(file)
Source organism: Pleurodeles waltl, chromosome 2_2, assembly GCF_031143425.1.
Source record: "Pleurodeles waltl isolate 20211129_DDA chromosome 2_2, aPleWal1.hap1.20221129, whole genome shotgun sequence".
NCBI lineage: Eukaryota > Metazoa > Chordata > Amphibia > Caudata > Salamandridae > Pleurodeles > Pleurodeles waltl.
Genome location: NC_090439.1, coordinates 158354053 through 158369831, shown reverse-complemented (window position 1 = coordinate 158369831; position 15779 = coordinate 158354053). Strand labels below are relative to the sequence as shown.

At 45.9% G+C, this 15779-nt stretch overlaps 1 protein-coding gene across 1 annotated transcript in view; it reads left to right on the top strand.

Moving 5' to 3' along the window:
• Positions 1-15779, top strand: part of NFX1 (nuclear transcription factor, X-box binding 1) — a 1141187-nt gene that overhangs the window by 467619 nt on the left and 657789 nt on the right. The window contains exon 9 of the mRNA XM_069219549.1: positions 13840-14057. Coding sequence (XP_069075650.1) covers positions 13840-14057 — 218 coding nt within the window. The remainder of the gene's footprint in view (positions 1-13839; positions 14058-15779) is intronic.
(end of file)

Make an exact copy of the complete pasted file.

Source organism: Pleurodeles waltl, chromosome 2_2, assembly GCF_031143425.1.
Source record: "Pleurodeles waltl isolate 20211129_DDA chromosome 2_2, aPleWal1.hap1.20221129, whole genome shotgun sequence".
NCBI lineage: Eukaryota > Metazoa > Chordata > Amphibia > Caudata > Salamandridae > Pleurodeles > Pleurodeles waltl.
Genome location: NC_090439.1, coordinates 158354053 through 158369831, shown reverse-complemented (window position 1 = coordinate 158369831; position 15779 = coordinate 158354053). Strand labels below are relative to the sequence as shown.

At 45.9% G+C, this 15779-nt stretch overlaps 1 protein-coding gene across 1 annotated transcript in view; it reads left to right on the top strand.

Moving 5' to 3' along the window:
• Positions 1-15779, top strand: part of NFX1 (nuclear transcription factor, X-box binding 1) — a 1141187-nt gene that overhangs the window by 467619 nt on the left and 657789 nt on the right. The window contains exon 9 of the mRNA XM_069219549.1: positions 13840-14057. Coding sequence (XP_069075650.1) covers positions 13840-14057 — 218 coding nt within the window. The remainder of the gene's footprint in view (positions 1-13839; positions 14058-15779) is intronic.